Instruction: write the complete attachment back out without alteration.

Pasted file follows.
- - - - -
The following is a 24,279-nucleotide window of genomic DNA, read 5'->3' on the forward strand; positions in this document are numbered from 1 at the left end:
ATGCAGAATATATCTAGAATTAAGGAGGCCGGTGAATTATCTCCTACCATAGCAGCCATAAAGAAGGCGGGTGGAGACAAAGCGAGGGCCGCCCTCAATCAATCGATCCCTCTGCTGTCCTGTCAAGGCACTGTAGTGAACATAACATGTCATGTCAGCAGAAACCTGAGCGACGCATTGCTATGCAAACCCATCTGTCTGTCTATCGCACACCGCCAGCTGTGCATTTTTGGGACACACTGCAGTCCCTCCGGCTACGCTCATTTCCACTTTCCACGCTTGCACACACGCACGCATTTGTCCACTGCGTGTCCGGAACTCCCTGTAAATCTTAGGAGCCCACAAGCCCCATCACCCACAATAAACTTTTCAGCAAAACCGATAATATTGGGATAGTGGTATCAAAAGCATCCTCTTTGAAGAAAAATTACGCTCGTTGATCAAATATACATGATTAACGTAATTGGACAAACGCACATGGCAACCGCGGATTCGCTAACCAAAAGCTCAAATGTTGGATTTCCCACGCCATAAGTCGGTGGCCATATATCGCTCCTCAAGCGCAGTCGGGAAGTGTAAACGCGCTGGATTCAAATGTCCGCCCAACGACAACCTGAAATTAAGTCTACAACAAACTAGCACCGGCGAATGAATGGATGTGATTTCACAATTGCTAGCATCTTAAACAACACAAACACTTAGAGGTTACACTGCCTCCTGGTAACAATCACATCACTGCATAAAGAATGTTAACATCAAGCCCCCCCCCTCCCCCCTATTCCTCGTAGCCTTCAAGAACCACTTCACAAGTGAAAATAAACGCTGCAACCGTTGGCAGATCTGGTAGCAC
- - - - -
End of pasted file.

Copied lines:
The following is a 24,279-nucleotide window of genomic DNA, read 5'->3' on the forward strand; positions in this document are numbered from 1 at the left end:
ATGCAGAATATATCTAGAATTAAGGAGGCCGGTGAATTATCTCCTACCATAGCAGCCATAAAGAAGGCGGGTGGAGACAAAGCGAGGGCCGCCCTCAATCAATCGATCCCTCTGCTGTCCTGTCAAGGCACTGTAGTGAACATAACATGTCATGTCAGCAGAAACCTGAGCGACGCATTGCTATGCAAACCCATCTGTCTGTCTATCGCACACCGCCAGCTGTGCATTTTTGGGACACACTGCAGTCCCTCCGGCTACGCTCATTTCCACTTTCCACGCTTGCACACACGCACGCATTTGTCCACTGCGTGTCCGGAACTCCCTGTAAATCTTAGGAGCCCACAAGCCCCATCACCCACAATAAACTTTTCAGCAAAACCGATAATATTGGGATAGTGGTATCAAAAGCATCCTCTTTGAAGAAAAATTACGCTCGTTGATCAAATATACATGATTAACGTAATTGGACAAACGCACATGGCAACCGCGGATTCGCTAACCAAAAGCTCAAATGTTGGATTTCCCACGCCATAAGTCGGTGGCCATATATCGCTCCTCAAGCGCAGTCGGGAAGTGTAAACGCGCTGGATTCAAATGTCCGCCCAACGACAACCTGAAATTAAGTCTACAACAAACTAGCACCGGCGAATGAATGGATGTGATTTCACAATTGCTAGCATCTTAAACAACACAAACACTTAGAGGTTACACTGCCTCCTGGTAACAATCACATCACTGCATAAAGAATGTTAACATCAAGCCCCCCCCCTCCCCCCTATTCCTCGTAGCCTTCAAGAACCACTTCACAAGTGAAAATAAACGCTGCAACCGTTGGCAGATCTGGTAGCAC